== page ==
Today was spent (for the most part) on the Kiwi Experience free day bus trip to explore Auckland, which was more of a thinly-veiled advertisement and recruitment for the Kiwi Experience tours that run all over New Zealand. Our guide's name was Dave, or as he informed us, the nickname assigned to him within the Kiwi Experience staff team is "Cuddles". I got a cuddle out of him at the end of the day. :-P
Sadly the weather deigned not to cooperate... it was raining and misty and cloudy and cold and windy! Gee, it felt just like I was back at home on the island. We headed out to the Auckland Harbour Bridge Bungy Jump. No, we were not required to jump, but instead got to harness ourselves up into safety belts with leads to clip onto a safety guideline, and sport very stylish hardhats (as part of the bridge is currently a construction zone), and walk out under the bridge and up into the bungy jumping "pod" to watch other brave souls throw themselves down the 14m to the Pacific Ocean below. The bungy ropes had just enough stretch that the jumper would end up going into the water just past their shoulders... don't forget to put your hands out in front to break the impact for your head!
One of the bungy operators, Leighton, asked where we were all from, and when I said I was from Canada he inquired as to where exactly. Turns out he lived in Whistler for a year, and spent time in Victoria and Nanaimo, as well as having a "mate" whose father has a home in Ladysmith that he says he wants to go visit again sometime! It is amazing, the farther away one goes from home, the more people one meets from home. On the bus ride out to the bungy bridge we were talking about how the whole world is separated by six degrees. From Leighton to his mate to his mate's dad to perhaps someone in Ladysmith who knows the dad and Irwin Tollefson, to me... I could see it.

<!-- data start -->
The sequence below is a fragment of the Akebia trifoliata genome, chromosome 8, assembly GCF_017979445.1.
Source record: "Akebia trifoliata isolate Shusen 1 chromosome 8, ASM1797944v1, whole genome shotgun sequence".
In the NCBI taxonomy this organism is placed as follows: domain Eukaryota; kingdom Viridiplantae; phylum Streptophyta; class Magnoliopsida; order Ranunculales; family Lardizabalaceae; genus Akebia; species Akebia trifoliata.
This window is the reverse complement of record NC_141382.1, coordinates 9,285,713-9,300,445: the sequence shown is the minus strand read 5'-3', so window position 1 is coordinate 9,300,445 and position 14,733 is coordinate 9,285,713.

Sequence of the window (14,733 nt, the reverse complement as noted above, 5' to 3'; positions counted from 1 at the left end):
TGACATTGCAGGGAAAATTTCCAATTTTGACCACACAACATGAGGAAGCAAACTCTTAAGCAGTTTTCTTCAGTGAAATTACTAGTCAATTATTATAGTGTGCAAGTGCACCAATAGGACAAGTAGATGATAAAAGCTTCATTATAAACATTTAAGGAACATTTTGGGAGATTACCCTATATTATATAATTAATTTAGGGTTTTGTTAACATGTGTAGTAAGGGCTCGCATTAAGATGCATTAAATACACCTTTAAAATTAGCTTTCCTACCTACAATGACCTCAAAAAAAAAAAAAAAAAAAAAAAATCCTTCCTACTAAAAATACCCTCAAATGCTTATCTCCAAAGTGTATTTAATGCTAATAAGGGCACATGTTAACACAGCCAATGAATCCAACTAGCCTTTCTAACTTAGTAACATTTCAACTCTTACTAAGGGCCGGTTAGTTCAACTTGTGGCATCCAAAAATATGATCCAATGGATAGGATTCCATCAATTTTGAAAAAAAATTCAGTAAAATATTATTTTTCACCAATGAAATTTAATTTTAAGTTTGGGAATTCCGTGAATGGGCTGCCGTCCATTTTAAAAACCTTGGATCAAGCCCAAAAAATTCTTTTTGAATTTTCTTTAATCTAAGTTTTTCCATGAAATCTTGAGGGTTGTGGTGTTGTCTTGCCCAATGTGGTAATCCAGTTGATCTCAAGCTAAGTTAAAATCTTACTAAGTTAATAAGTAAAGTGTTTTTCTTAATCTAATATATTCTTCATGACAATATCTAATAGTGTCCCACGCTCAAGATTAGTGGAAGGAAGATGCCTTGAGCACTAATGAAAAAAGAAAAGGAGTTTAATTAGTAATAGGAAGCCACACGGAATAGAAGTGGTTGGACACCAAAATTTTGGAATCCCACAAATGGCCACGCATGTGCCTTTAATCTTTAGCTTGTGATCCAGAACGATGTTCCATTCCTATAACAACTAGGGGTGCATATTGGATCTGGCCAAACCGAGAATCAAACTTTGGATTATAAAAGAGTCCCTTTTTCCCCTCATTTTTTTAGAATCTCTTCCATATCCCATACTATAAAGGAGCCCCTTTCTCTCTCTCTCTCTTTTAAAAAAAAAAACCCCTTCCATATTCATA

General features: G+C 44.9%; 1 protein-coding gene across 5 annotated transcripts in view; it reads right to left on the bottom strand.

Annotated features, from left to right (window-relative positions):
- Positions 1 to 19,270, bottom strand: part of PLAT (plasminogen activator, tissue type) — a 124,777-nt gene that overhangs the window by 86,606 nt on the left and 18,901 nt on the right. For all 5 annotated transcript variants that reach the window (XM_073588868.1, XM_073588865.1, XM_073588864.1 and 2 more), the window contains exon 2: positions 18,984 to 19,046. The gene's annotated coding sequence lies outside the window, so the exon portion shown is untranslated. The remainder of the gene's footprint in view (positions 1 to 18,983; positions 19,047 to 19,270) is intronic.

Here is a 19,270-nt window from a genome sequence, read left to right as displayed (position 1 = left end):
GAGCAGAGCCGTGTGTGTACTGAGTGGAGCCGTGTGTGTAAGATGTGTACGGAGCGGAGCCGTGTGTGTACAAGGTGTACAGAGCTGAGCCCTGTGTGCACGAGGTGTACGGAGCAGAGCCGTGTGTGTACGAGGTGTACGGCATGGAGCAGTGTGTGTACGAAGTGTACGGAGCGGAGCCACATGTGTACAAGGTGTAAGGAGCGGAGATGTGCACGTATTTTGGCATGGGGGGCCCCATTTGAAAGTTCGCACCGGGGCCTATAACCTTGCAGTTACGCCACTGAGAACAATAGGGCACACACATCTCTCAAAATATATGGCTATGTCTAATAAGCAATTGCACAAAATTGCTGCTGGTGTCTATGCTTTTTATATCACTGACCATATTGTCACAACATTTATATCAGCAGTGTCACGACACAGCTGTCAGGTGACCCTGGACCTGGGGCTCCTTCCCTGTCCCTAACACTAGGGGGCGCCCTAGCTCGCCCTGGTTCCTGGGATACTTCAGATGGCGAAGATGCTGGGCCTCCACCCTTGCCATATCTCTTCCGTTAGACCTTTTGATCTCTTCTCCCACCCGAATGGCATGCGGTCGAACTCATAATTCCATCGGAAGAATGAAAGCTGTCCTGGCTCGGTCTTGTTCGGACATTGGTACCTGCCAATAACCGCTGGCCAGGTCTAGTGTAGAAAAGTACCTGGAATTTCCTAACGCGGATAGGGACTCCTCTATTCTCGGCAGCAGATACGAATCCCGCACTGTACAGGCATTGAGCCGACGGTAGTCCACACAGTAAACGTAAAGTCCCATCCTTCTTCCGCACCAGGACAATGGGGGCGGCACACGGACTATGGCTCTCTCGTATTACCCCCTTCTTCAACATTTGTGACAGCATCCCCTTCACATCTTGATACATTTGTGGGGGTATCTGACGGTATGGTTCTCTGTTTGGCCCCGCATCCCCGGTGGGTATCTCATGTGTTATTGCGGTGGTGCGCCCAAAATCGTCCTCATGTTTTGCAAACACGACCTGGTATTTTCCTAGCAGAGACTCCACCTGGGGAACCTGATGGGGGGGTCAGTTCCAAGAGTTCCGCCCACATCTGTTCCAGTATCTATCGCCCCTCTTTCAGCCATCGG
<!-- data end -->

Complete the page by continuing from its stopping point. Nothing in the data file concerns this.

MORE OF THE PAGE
After trekking back along the bridge underside, we clambered back on the bus and headed over across the bridge (I am still not used to traffic driving on the left) and into Devonport, a "quite cute" (Dave's words) area of Auckland across the harbour from the Central Business District that contains many older buildings (like Victoria, "older" in New Zealand lingo generally means things from the late 1800s or early 1900s). We were given an hour to go out and have lunch, and Mille and I (she is from Denmark) went to a fish and chips joint. The rest of the crew (Wendy, Julia, Jacob, and Bodil) eventually joined us there, and we all chatted together about the similarities and differences between our countries in their school systems (Secondary School vs. Gymnasium, etc.), and their similarities when it comes to top 40 radio. It is somewhat amusing (but also saddening) that most of the music I hear being piped into buildings and playing on the radio here in New Zealand is the same as it would be back home in Canada. There apparently are some songs in each country in its native language that do very well on the charts, but the number one hits around the world do indeed seem to be overwhelmingly in English.